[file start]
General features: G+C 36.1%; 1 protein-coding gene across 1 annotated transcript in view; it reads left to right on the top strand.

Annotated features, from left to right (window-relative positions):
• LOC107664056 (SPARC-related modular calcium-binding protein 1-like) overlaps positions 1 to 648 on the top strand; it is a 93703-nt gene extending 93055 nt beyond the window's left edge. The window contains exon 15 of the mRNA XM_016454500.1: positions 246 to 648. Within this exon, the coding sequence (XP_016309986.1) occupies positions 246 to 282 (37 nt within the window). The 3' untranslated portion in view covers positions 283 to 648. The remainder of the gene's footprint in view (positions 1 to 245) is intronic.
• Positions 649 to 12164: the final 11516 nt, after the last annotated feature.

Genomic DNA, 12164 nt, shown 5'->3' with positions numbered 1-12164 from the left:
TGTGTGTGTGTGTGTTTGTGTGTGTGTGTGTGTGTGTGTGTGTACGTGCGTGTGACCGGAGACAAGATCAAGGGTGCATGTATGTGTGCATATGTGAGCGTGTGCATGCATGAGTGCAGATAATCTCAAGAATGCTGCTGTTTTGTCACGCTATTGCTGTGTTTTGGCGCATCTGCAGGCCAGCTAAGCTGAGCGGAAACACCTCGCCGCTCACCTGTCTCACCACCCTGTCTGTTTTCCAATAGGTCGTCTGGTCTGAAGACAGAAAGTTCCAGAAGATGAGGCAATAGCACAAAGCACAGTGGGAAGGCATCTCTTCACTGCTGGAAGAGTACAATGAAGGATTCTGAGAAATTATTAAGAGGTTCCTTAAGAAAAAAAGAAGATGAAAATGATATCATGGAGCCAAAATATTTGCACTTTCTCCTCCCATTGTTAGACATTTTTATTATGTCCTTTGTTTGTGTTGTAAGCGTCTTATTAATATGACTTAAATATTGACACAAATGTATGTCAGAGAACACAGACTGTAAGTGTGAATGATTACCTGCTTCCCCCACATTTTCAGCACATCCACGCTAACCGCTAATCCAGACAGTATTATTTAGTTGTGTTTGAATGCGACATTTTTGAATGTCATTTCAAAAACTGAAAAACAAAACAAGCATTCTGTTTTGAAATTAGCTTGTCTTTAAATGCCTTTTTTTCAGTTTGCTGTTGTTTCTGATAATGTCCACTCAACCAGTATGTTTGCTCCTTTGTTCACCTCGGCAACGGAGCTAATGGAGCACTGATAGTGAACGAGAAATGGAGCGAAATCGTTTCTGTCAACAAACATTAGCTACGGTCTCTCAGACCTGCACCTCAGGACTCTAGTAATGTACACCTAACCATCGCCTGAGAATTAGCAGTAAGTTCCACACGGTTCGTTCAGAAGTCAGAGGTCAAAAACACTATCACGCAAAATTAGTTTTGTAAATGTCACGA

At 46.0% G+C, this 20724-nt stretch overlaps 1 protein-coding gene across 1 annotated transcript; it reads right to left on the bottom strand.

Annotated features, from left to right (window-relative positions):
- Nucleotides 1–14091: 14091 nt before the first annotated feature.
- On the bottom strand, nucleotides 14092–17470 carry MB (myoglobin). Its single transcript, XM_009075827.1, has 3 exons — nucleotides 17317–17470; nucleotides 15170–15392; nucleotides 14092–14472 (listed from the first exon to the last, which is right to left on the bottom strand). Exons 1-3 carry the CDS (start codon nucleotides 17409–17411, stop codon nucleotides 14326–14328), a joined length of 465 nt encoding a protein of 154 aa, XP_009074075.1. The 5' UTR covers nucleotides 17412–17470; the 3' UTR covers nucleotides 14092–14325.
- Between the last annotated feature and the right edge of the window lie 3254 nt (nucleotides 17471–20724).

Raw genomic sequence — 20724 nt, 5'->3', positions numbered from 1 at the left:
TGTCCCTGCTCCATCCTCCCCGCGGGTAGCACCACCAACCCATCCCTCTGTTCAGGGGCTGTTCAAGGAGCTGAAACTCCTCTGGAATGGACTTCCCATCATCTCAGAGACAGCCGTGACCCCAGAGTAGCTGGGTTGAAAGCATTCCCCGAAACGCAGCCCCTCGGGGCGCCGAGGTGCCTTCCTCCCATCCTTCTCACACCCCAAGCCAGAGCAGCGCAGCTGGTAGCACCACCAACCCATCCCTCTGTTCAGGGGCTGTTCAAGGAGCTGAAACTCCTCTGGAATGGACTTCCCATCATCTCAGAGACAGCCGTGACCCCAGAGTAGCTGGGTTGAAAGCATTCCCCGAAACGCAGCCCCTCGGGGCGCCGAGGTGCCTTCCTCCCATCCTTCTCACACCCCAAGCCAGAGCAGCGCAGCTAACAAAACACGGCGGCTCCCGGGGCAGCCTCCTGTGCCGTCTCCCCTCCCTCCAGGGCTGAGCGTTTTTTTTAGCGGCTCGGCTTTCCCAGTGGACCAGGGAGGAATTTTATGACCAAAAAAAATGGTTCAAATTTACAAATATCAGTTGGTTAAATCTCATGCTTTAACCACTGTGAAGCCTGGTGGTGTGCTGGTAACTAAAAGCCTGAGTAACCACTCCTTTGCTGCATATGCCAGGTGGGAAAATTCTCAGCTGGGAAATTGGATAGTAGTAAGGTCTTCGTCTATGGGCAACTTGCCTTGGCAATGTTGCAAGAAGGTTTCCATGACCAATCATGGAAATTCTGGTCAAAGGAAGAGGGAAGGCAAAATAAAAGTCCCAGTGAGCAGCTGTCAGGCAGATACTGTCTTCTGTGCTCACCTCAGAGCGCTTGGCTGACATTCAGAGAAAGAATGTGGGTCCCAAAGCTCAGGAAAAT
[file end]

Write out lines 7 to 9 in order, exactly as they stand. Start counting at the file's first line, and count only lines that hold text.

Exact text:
At 46.0% G+C, this 20724-nt stretch overlaps 1 protein-coding gene across 1 annotated transcript; it reads right to left on the bottom strand.

Annotated features, from left to right (window-relative positions):
- Nucleotides 1–14091: 14091 nt before the first annotated feature.